Above Van Tassel Lake on the thread like trail to the summit, fir trees line the path, holding snow on every bough, until they sag and slouch under plump white pillows, looking for all the world like a tribe of snow trolls, large and small, squat and tall, wild and waiting.
Winter is quiet. Except when it’s not. January storms can be ferocious, windy, violent, loud. But when those storms pass, when they have dumped their heavy heaps, when they have painted every bush and limb and twig a sparkling white, when they have finished piling deep drifts along the meadow’s edge, when they slink away with a final swirling gust of snow and cold, then the silence of the wood falls deeper.
Above Van Tassel Lake, alone in the silence on that lonely trail, just me and the trolls and the snow, there is peace.
Share your winter photos and stories online with the hashtag #fundyflakes or email them to email@example.com.
I am excited to start inviting people to Digby’s first* trail race, but we have to wait just a few more days.
Early next week, we should be able to give you all the details, but here’s what we can say so far.
First off, mark April 25 on your calendars and start training for distances close to 2k, 5k and 10k.
April 25 is early – we know. Our hope is this will give some local runners a little push to start preparing for the summer season. And this shouldn’t conflict with any other races on the NS Trail Running series.
True, it’s hard to say what kind of weather we’ll have in late April and hard to say what the conditions will be like underfoot.
Suffice to say, you can do a chunk of your training on the treadmill, but you’re going to want to do at least a little outdoor work to get used to running in the cold weather – just in case. And you’re going to want to do some work on trails to get used to rocks and mud and maybe snow and ice underfoot too.
If you’re new to trail running, I’ll let you in on a little secret: there’s a lot more walking than you might imagine. If things get too rocky, too rooty, too slippery, too steep – too whatever – then trail runners think nothing of slowing down or even walking. This lollygagging might feel strange if you’re used to hammering out a 5 or 10k on the roads.
Our course is perfect for beginners wanting a taste of the woods, or for experienced runners looking for a warm up race. It’s mostly flat with some small climbs, nothing too steep – but steep enough that many racers are going to walk a few sections.
Underfoot could be interesting depending on the weather and how much winter is hanging around – we will use a mix of gravel service roads and single track, mostly single track. You’ll start on access roads heading slightly downhill and then transition to a lovely stretch of narrow but grassy single track before diving into the woods and starting the climbs. The single track has roots and rocks galore, some muddy parts, some small streams, and did I mention rocks?
The course is a loop and you’ll do one lap for the 5k and two laps for the 10.
The 2k course is an out and back designed for those under 13 years old and for beginners. It’s a separate route on service roads and smooth double track and maybe a tiny bit of single track and beach.
We’re hoping to keep the entry fees super cheap, down in the range of $20 for adults and $10 for those under 13, hoping to have tee shirts and some cool swag and prizes.
Digby Area Recreation Commission is hosting the race with support from the Digby Lazy Bear Runners and a couple organizations we can’t name just yet.
We are also planning a five-week clinic to help beginners get used to trail running starting in March. Local, experienced trail runners will slowly introduce you to more complicated terrain, starting with railbed and adding a bit more challenge every week. Before this clinic, you should feel comfortable running a super slow and easy 5k on roads. To be clear, this clinic isn’t about running fast or far – our focus will be on moving slow and developing confidence over rougher terrain.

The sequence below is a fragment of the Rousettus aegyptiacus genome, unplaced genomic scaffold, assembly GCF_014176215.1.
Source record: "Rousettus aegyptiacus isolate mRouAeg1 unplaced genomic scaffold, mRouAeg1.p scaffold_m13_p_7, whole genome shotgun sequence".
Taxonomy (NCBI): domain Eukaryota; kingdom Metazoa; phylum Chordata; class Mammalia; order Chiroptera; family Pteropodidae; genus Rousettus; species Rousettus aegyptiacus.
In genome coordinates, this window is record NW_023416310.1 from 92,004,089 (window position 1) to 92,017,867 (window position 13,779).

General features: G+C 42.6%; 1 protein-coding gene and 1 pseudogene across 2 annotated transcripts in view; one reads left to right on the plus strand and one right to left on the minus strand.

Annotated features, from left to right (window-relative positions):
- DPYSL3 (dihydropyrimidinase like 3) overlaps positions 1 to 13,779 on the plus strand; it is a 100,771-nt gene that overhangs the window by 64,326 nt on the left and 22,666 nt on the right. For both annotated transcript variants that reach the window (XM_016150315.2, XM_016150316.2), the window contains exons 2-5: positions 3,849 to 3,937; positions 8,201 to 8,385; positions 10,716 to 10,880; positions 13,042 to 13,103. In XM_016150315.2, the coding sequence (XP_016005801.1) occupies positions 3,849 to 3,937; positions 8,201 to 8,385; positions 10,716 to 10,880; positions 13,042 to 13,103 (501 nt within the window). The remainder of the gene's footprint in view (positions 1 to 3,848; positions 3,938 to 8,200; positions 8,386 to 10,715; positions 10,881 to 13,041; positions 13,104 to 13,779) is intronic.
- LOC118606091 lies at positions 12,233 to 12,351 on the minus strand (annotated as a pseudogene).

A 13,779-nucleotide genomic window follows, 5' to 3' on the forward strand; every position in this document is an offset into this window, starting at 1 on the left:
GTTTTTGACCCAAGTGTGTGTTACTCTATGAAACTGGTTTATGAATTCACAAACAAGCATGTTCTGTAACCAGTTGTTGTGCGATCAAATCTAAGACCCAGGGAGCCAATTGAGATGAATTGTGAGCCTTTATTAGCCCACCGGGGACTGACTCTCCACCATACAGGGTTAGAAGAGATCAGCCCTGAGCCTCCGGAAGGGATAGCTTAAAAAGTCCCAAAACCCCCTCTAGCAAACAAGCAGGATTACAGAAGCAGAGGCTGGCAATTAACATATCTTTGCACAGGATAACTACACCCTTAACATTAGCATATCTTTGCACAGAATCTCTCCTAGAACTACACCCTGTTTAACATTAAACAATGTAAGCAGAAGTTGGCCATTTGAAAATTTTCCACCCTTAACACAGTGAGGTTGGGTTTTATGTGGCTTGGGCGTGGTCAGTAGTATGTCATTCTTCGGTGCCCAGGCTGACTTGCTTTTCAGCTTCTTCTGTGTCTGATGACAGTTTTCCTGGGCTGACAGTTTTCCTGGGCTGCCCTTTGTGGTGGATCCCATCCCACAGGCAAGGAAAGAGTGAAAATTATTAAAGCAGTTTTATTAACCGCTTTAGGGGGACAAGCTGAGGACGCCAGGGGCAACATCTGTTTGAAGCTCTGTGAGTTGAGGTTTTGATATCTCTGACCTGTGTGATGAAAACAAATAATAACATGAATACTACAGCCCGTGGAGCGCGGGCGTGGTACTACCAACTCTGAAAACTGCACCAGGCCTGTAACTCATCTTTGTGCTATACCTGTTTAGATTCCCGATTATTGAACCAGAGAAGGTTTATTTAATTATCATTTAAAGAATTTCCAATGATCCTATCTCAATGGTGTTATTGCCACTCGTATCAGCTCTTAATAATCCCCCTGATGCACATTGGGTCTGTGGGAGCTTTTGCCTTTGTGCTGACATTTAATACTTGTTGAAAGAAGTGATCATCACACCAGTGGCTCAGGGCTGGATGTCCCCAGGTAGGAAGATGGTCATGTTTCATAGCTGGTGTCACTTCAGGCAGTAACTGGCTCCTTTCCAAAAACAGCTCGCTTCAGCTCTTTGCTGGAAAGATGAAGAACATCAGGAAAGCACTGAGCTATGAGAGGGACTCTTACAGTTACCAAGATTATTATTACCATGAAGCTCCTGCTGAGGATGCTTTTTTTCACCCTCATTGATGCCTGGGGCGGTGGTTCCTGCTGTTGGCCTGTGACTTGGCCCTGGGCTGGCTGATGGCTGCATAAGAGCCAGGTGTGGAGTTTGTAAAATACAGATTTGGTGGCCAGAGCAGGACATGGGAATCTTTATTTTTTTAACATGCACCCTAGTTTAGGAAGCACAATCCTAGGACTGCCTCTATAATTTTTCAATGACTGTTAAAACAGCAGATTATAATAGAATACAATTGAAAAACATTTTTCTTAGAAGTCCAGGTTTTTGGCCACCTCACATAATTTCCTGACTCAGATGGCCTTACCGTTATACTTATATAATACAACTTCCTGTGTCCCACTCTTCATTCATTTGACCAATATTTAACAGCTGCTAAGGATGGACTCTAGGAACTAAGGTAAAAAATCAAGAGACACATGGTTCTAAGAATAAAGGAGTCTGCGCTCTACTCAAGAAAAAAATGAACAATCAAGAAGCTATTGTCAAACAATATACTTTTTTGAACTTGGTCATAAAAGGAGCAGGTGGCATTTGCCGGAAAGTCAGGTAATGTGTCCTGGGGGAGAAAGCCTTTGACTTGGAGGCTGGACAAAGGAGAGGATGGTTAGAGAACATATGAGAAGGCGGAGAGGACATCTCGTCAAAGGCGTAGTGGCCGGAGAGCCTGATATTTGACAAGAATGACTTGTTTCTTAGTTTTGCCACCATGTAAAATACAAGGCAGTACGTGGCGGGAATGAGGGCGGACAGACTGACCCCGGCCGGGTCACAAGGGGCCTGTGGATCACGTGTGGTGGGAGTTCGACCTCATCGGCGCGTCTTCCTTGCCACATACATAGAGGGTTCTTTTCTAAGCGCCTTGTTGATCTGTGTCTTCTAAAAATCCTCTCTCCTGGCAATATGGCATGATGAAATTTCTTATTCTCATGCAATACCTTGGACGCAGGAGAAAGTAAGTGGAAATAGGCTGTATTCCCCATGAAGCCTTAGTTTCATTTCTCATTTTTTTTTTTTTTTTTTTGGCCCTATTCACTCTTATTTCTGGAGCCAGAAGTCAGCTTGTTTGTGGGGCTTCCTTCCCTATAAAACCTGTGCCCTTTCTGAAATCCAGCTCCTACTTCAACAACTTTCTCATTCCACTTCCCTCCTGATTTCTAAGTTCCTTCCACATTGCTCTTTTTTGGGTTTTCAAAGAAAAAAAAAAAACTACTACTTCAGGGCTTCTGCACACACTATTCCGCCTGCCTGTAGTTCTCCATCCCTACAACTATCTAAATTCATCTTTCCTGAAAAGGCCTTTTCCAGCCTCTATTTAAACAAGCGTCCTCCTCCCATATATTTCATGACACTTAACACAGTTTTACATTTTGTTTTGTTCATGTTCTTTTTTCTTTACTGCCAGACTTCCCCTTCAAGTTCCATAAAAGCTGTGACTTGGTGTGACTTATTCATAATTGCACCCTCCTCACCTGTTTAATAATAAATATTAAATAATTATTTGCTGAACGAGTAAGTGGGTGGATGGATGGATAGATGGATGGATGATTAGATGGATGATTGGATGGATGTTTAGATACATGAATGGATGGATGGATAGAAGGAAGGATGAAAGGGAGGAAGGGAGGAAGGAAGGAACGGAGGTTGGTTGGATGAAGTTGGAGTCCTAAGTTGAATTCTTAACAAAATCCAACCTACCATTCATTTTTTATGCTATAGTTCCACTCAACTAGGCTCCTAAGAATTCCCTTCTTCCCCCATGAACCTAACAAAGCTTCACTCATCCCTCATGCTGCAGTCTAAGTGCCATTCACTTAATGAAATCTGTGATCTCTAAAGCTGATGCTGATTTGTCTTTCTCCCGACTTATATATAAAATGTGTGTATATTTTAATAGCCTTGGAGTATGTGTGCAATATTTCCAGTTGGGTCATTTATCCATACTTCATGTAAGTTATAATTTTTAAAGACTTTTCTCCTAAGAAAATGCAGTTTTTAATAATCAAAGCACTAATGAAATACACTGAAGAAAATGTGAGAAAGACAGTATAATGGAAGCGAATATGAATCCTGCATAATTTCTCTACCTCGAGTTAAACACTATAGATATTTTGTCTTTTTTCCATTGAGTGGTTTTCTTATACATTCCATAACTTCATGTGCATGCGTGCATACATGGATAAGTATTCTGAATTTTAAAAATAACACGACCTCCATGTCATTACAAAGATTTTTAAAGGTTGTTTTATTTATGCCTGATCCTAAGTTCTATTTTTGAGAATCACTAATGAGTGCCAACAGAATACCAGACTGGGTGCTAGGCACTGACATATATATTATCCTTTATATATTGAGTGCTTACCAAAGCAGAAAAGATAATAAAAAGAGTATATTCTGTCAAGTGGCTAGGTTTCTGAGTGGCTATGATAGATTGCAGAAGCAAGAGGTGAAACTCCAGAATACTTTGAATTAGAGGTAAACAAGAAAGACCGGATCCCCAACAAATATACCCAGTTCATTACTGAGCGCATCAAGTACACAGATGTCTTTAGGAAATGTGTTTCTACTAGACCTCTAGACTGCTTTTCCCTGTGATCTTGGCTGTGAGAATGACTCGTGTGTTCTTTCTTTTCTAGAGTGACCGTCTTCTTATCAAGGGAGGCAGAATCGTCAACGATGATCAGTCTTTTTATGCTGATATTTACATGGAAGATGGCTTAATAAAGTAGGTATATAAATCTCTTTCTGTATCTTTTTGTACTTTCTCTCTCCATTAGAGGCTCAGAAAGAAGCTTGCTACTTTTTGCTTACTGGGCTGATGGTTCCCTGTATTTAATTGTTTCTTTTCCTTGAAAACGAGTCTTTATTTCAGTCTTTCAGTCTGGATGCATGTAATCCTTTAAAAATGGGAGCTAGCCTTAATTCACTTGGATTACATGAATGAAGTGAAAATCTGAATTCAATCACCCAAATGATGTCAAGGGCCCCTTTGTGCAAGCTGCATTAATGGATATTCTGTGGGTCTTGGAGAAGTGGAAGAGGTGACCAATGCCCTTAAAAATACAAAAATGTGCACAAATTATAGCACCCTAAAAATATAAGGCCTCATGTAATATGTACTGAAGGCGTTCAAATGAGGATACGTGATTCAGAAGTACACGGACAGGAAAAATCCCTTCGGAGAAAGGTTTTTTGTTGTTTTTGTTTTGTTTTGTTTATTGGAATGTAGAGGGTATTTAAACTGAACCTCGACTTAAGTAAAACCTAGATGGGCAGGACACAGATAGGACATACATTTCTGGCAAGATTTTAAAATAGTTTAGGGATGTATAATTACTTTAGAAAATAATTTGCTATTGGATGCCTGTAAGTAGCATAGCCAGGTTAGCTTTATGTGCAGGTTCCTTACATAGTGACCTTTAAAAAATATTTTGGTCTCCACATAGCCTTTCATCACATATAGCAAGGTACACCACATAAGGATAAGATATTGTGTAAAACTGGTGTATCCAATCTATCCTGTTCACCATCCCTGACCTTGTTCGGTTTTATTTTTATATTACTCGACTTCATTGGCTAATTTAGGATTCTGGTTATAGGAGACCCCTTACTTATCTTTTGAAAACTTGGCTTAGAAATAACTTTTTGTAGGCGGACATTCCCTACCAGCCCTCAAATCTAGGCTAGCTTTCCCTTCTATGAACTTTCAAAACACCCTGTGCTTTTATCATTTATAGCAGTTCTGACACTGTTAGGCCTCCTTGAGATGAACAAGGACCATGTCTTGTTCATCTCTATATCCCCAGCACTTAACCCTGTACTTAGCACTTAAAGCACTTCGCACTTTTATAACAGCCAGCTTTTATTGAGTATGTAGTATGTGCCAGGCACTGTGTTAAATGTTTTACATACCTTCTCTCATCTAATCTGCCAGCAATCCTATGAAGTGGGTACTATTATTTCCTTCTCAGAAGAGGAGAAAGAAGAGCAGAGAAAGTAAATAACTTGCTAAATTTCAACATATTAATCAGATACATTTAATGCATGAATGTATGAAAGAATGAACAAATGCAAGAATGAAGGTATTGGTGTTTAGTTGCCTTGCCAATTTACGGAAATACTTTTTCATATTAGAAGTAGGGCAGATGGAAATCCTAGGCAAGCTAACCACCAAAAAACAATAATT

So there you go: that’s all the basic information you need to start planning your preparation – and we’ll have some more information for you early next week.
Excited? Heading out for a run soon?
If you have any questions about trail running, training or trails in general, feel free ask or to let us know what you think of our race plans so far, by emailing me at firstname.lastname@example.org.
*Digby does already have some cool off-road races though they aren’t quite trail races. The Lobster Bash Mud Dash (July 4, 2020) is a muddy wet 3-km run on the ocean floor at low tide around the Racquette or small cove to the north of town. The Scallywag is another ocean-floor race; this one 8-km on a mix of road, railbed, dirt roads, sandy beach, rocky beach and mud flats starting and ending at the Smith’s Cove Fire Hall with the course leading you around Bear Island in the middle of the Annapolis Basin. Both races are tide dependent and the amount of water on the course can vary.
We don’t get the winters we used to – for some this is a reason to celebrate – but many of us miss winter, we miss the freedom that comes with a good long solid freeze.
It used to be that backcountry travel was avoided for a few weeks during freeze up and then again during break up – but then for weeks and even month in the winter, you could count on the lakes and rivers freezing solid so you could travel everywhere.
These days freeze up never quite finishes before a quick thaw sets in – and then it starts freezing again and then thawing.
The same is true with the snow. It used to be November and April were muddy and had to be tolerated but you could count on layers and layers of beautiful white snow through January and February.
But now every month has alternating weeks of snow and mud. And you never get the good soft base that makes skiing and sledding so fun.
All this to say, we now get winter in quick, short doses and you have to be ready if you want to make the most of it.